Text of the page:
Avoiding Repetitive Words

Avoiding Repetitive Words

For an individual that loves to spend hours every day writing paragraphs upon paragraphs of content, whether it be for a novel, fanfiction, or even a drabble, we often find ourselves trapped by our own love of specific words. Every author will have a sack containing their favorite vocabulary. After all, the words we choose create the style that makes up our unique voice. However, the downside to those go-to words and a frequent writing schedule is that we’ll forget to diversify. Repetitive words (even amazing words) will leave your work stale or even diminish the impact you were trying to make with a certain sentence.

Take a look at some of your writing. Do you see any words in there that you seem to use all the time? Repeatedly? Several times in the same scene? We’re not talking about the common words like “the” or “and”. Descriptive words! Said. Awesome. Good. Nice. Mad. Engorged.

If you find yourself over using a word, switch it out with something different. You might find that changing that one single world can add a whole different kind of atmosphere or oomph to the scene. Adding additional words can flesh it out even more.

FOR EXAMPLE:

The food tasted good.

The food tasted amazing.

The food tasted incredible.

The food tasted like a soggy wet box with salt dumped on it.

The food tasted like a sweet and spicy mix of heaven.

Before you break out that thesaurus, consider whether or not the new word is something your readers will understand and if it actually makes sense. Where it’s fun to occasionally toss in unique words that no one has ever heard of before, if you pepper your entire work with them you’ll end up with paragraphs of nonsense.

YOUR EXERCISE

Read the paragraph below. Rewrite this paragraph using more interesting words and sentences. Do not use any of the descriptive words that are already in the paragraph. You can make this scene as long or as short as you want, just make sure not to repeat yourself.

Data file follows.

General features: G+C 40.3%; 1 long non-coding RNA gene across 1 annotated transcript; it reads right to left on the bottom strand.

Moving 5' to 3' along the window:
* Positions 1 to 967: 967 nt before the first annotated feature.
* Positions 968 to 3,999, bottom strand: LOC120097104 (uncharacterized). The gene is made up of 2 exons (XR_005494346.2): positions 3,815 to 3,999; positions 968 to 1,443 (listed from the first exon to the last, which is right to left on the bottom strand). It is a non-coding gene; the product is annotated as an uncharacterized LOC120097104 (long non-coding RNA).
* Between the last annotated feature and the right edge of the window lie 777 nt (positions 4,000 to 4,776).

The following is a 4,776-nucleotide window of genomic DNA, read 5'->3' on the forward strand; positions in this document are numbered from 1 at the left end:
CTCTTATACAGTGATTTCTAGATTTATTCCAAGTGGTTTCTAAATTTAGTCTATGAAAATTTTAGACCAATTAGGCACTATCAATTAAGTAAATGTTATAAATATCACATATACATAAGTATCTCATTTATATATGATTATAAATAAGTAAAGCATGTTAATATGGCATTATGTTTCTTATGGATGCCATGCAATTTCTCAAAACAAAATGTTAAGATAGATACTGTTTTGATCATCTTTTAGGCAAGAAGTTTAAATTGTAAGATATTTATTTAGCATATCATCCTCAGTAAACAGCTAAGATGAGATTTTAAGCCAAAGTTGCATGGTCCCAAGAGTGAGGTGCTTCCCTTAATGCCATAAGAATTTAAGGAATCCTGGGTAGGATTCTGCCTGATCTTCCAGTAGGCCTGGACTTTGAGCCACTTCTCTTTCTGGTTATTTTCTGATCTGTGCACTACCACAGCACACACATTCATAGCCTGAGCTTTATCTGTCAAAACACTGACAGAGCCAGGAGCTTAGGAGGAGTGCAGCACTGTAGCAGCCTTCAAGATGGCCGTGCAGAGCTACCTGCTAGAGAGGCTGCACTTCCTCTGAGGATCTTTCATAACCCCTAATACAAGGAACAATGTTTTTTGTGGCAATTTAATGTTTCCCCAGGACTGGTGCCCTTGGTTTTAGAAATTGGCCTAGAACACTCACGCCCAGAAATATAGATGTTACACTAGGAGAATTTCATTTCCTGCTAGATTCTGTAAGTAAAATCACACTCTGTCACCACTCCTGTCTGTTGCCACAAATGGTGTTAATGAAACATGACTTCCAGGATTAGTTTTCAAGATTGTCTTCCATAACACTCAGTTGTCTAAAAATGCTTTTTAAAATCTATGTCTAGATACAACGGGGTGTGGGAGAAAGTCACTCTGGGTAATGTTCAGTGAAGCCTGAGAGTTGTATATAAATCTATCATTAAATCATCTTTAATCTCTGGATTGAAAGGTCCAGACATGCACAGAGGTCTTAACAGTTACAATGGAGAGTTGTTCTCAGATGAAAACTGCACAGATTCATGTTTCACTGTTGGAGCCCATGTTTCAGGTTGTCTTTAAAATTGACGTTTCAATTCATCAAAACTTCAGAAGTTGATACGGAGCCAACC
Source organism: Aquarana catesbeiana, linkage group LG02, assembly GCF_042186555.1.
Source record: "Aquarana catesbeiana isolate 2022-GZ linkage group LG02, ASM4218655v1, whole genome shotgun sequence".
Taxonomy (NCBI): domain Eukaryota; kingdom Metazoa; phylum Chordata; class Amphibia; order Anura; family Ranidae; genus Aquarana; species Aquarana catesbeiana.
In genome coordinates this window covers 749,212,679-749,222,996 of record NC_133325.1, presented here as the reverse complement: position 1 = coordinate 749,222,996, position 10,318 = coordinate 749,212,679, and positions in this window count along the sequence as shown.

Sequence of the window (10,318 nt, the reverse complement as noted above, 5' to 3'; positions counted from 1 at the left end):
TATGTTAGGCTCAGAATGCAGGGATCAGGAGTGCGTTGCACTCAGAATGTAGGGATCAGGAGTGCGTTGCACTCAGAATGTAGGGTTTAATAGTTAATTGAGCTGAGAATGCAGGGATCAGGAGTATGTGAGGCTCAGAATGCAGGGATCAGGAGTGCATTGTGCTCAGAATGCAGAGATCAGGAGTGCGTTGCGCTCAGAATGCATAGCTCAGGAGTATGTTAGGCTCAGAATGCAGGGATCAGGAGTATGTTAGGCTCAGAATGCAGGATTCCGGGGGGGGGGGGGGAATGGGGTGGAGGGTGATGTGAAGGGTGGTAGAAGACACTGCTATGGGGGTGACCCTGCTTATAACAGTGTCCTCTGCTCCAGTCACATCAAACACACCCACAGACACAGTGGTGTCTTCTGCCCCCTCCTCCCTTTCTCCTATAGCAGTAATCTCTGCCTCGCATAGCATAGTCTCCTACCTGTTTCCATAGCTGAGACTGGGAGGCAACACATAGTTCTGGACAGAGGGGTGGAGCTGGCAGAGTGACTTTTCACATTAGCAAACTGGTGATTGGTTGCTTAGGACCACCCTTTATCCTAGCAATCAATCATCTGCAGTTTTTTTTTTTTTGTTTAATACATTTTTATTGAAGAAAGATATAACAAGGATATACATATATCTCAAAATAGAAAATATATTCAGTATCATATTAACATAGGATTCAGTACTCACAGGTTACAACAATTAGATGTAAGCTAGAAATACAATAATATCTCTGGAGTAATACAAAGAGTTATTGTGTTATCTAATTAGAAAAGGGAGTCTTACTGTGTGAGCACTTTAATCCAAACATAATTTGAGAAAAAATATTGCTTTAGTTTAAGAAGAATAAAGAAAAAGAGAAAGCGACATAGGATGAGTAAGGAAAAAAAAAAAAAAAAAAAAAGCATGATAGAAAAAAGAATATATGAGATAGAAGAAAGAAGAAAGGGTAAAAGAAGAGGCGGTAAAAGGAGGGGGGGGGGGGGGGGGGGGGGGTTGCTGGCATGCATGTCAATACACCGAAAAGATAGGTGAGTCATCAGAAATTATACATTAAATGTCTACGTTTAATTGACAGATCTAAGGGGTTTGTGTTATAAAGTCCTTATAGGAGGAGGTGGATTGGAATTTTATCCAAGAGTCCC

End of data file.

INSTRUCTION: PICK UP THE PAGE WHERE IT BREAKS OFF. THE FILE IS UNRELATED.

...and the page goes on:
He walked into the dark room. On the table was a brown leather bound book. He picked it up and began to read. Inside were beautiful pictures. More colorful images filled his vision with each turn of the page. His mind was consumed by the enchanting words. He dropped the book to the floor and fled from the room. The sound of chilling laughter followed him.

Like this article? You may also enjoy: Fleshing Out a Scene

Post Author: Diana Calloway

Diana participates in many writing and community projects, including co-authoring the Silent Pines novel series and creating random generators at MixVixen. When she isn't herding cats and creating dinner out of nothing, she loves painting colorful owls, gratuitous amounts of glitter, and making themed music playlists.

One Reply to “Repetitive Words in Your Writing”

  1. He walked into a room engulfed in shadows, each step he took echoing ever so slightly in the background. In the center of this room there was a candlelit table whereupon a book crafted with leather resided. Illustrations filled his mind with each gripping sentence that urged him to turn to the next page, then the next, then the next. Abruptly, he let the book fall to the floor and sprinted from the room, an eery cackling accompanying him as he made his escape.

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